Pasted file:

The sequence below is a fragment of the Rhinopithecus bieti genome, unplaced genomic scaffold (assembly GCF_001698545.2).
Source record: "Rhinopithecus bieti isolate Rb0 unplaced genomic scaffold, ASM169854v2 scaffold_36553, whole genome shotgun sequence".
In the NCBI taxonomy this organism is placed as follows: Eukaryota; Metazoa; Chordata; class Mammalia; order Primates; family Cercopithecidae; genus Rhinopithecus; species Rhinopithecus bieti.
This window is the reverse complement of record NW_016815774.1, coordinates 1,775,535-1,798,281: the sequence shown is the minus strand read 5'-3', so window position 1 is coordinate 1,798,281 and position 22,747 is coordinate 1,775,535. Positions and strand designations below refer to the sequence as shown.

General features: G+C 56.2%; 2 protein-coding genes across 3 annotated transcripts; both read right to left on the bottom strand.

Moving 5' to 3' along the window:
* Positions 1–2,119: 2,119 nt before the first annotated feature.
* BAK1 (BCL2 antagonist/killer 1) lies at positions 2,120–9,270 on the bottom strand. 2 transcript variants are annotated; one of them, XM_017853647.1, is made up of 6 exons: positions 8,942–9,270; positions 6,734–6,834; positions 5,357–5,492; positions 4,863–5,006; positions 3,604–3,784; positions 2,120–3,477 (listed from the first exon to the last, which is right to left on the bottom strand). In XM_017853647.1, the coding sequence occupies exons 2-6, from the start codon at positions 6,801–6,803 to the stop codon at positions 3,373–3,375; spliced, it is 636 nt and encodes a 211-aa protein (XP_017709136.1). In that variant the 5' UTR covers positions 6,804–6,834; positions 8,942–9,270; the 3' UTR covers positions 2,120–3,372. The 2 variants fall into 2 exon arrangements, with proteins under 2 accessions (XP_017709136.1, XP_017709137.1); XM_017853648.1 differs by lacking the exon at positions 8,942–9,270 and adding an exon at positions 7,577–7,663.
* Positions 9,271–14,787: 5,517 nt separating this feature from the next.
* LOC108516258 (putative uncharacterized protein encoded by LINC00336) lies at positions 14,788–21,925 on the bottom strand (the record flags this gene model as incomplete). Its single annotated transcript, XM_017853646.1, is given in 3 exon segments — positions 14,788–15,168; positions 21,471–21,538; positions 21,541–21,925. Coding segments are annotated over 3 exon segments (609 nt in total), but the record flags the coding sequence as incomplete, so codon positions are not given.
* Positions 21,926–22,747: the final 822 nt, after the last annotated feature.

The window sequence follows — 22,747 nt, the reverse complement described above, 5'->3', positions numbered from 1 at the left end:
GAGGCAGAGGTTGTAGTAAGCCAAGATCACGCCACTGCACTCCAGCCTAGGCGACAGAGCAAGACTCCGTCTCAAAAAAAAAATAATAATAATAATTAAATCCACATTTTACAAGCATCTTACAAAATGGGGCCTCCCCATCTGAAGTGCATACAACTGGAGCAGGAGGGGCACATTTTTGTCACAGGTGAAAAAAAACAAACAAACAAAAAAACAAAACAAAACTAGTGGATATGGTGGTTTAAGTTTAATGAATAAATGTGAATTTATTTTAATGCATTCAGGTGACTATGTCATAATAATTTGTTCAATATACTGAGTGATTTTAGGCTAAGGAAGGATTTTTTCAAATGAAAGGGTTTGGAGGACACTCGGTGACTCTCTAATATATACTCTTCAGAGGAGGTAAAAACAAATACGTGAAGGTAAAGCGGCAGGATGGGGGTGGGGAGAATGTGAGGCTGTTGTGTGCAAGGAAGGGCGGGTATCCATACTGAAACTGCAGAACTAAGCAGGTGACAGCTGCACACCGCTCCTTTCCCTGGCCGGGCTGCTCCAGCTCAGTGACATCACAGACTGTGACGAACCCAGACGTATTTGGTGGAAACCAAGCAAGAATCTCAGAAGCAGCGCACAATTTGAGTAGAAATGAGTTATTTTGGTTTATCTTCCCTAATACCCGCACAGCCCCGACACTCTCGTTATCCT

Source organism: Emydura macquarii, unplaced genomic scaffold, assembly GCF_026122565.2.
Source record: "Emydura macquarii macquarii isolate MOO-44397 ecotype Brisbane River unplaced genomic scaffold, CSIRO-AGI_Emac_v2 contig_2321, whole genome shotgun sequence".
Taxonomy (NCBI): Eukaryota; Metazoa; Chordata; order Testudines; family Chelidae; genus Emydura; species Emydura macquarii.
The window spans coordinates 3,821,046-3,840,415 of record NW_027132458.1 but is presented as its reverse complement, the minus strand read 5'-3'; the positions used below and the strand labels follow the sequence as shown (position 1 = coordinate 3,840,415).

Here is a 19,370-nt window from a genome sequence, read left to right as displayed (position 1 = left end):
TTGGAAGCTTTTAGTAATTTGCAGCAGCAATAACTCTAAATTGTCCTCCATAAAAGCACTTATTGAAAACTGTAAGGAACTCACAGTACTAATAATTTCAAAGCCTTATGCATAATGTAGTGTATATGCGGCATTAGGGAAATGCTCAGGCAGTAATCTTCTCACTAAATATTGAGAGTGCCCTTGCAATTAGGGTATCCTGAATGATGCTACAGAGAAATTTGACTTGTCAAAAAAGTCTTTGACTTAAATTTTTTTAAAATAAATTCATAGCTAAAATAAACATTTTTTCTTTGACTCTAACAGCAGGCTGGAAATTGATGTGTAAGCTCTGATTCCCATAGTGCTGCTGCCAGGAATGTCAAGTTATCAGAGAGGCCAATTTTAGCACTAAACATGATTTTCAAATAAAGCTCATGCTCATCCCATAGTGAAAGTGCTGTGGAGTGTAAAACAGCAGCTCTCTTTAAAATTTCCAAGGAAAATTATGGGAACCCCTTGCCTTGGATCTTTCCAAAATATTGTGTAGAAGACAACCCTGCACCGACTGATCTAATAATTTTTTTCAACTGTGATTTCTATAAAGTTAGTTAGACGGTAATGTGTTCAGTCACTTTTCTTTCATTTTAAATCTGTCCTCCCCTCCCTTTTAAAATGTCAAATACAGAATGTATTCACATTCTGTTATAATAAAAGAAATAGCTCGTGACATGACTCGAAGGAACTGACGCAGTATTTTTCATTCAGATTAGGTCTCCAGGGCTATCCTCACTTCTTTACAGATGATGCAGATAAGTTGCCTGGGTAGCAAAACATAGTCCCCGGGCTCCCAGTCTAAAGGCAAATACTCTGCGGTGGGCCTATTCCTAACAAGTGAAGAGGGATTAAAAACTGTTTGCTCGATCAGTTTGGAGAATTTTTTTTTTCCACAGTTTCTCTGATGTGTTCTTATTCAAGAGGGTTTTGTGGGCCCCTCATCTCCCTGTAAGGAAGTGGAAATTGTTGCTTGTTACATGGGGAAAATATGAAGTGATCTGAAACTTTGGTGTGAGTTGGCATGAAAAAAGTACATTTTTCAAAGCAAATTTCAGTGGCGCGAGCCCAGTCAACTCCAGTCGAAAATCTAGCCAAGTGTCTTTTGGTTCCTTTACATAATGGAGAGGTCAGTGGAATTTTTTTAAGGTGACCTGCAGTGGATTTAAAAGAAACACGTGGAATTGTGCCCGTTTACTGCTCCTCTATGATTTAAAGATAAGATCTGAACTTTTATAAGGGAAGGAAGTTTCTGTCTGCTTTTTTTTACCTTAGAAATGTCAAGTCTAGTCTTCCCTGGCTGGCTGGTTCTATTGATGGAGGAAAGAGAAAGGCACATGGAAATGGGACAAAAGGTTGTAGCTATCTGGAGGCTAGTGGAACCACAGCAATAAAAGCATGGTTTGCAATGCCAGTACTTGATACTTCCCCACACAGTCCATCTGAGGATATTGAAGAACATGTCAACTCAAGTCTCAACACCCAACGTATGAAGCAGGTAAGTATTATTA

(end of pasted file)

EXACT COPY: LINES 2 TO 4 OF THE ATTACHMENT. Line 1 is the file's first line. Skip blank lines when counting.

Source record: "Rhinopithecus bieti isolate Rb0 unplaced genomic scaffold, ASM169854v2 scaffold_36553, whole genome shotgun sequence".
In the NCBI taxonomy this organism is placed as follows: Eukaryota; Metazoa; Chordata; class Mammalia; order Primates; family Cercopithecidae; genus Rhinopithecus; species Rhinopithecus bieti.
This window is the reverse complement of record NW_016815774.1, coordinates 1,775,535-1,798,281: the sequence shown is the minus strand read 5'-3', so window position 1 is coordinate 1,798,281 and position 22,747 is coordinate 1,775,535. Positions and strand designations below refer to the sequence as shown.